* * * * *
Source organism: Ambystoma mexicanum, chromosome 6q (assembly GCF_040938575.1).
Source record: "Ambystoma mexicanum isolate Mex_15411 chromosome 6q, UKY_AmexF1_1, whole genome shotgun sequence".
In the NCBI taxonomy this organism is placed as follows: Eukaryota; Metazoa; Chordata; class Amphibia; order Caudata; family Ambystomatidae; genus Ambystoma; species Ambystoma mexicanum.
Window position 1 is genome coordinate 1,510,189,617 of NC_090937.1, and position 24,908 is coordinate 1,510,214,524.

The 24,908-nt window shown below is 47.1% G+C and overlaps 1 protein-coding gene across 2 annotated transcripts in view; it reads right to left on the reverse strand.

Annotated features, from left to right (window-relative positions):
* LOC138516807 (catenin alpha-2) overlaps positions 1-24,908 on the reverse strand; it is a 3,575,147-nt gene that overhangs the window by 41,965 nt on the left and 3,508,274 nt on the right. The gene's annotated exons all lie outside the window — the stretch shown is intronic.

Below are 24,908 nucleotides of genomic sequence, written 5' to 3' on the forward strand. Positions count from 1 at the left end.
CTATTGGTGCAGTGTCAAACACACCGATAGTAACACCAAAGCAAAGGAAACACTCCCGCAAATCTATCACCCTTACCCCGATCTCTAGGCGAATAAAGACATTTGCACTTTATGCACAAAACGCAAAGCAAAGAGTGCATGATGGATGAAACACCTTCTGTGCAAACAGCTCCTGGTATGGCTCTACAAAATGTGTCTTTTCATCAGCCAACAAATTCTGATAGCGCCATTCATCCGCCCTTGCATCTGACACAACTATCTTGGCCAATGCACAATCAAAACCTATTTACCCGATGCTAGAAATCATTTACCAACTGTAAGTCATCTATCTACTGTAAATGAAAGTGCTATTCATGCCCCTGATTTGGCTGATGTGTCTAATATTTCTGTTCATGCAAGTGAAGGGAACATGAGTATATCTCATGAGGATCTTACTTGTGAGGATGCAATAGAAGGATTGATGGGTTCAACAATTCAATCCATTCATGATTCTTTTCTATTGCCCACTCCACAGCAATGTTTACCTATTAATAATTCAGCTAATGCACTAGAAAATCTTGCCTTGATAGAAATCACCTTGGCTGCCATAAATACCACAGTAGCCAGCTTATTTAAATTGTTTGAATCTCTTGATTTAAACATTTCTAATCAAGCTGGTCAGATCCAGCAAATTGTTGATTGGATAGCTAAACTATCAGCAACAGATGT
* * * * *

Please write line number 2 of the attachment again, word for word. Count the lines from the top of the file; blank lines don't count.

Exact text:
Source record: "Ambystoma mexicanum isolate Mex_15411 chromosome 6q, UKY_AmexF1_1, whole genome shotgun sequence".